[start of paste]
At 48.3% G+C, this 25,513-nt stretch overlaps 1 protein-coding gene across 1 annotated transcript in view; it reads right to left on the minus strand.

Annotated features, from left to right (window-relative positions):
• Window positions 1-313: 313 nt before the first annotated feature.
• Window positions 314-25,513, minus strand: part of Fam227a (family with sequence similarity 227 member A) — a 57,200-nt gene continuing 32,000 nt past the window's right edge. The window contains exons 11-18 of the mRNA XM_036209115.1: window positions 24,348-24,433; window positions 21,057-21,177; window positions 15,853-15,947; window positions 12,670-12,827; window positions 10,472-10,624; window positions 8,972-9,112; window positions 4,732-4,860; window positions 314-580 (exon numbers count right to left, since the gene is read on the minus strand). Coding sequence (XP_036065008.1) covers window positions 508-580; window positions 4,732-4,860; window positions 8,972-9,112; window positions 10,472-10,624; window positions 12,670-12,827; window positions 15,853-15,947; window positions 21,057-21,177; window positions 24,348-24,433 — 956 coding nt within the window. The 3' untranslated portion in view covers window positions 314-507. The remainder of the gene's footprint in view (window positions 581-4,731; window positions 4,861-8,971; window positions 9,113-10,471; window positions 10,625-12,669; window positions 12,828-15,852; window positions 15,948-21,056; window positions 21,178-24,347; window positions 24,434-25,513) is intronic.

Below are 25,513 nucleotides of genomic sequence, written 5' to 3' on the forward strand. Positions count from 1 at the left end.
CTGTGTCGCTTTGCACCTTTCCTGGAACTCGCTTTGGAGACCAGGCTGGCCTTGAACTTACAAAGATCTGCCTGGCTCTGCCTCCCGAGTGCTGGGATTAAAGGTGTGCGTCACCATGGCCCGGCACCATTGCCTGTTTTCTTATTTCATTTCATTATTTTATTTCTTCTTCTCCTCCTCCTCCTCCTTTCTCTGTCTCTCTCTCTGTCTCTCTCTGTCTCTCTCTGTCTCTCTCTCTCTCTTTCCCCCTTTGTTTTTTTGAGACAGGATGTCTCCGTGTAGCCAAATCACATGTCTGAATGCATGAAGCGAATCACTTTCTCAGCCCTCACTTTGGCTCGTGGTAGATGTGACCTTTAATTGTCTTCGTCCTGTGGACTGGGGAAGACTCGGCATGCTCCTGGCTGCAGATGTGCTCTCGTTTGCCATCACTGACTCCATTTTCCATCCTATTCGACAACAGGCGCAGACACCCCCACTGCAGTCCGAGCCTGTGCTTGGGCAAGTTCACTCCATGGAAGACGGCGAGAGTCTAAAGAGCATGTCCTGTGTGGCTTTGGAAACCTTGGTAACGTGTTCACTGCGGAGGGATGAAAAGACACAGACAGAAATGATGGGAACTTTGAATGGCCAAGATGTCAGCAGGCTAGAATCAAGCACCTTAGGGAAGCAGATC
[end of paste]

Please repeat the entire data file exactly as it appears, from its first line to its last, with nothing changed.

At 48.3% G+C, this 25,513-nt stretch overlaps 1 protein-coding gene across 1 annotated transcript in view; it reads right to left on the minus strand.

Annotated features, from left to right (window-relative positions):
• Window positions 1-313: 313 nt before the first annotated feature.
• Window positions 314-25,513, minus strand: part of Fam227a (family with sequence similarity 227 member A) — a 57,200-nt gene continuing 32,000 nt past the window's right edge. The window contains exons 11-18 of the mRNA XM_036209115.1: window positions 24,348-24,433; window positions 21,057-21,177; window positions 15,853-15,947; window positions 12,670-12,827; window positions 10,472-10,624; window positions 8,972-9,112; window positions 4,732-4,860; window positions 314-580 (exon numbers count right to left, since the gene is read on the minus strand). Coding sequence (XP_036065008.1) covers window positions 508-580; window positions 4,732-4,860; window positions 8,972-9,112; window positions 10,472-10,624; window positions 12,670-12,827; window positions 15,853-15,947; window positions 21,057-21,177; window positions 24,348-24,433 — 956 coding nt within the window. The 3' untranslated portion in view covers window positions 314-507. The remainder of the gene's footprint in view (window positions 581-4,731; window positions 4,861-8,971; window positions 9,113-10,471; window positions 10,625-12,669; window positions 12,828-15,852; window positions 15,948-21,056; window positions 21,178-24,347; window positions 24,434-25,513) is intronic.

Below are 25,513 nucleotides of genomic sequence, written 5' to 3' on the forward strand. Positions count from 1 at the left end.
CTGTGTCGCTTTGCACCTTTCCTGGAACTCGCTTTGGAGACCAGGCTGGCCTTGAACTTACAAAGATCTGCCTGGCTCTGCCTCCCGAGTGCTGGGATTAAAGGTGTGCGTCACCATGGCCCGGCACCATTGCCTGTTTTCTTATTTCATTTCATTATTTTATTTCTTCTTCTCCTCCTCCTCCTCCTTTCTCTGTCTCTCTCTCTGTCTCTCTCTGTCTCTCTCTGTCTCTCTCTCTCTCTTTCCCCCTTTGTTTTTTTGAGACAGGATGTCTCCGTGTAGCCAAATCACATGTCTGAATGCATGAAGCGAATCACTTTCTCAGCCCTCACTTTGGCTCGTGGTAGATGTGACCTTTAATTGTCTTCGTCCTGTGGACTGGGGAAGACTCGGCATGCTCCTGGCTGCAGATGTGCTCTCGTTTGCCATCACTGACTCCATTTTCCATCCTATTCGACAACAGGCGCAGACACCCCCACTGCAGTCCGAGCCTGTGCTTGGGCAAGTTCACTCCATGGAAGACGGCGAGAGTCTAAAGAGCATGTCCTGTGTGGCTTTGGAAACCTTGGTAACGTGTTCACTGCGGAGGGATGAAAAGACACAGACAGAAATGATGGGAACTTTGAATGGCCAAGATGTCAGCAGGCTAGAATCAAGCACCTTAGGGAAGCAGATC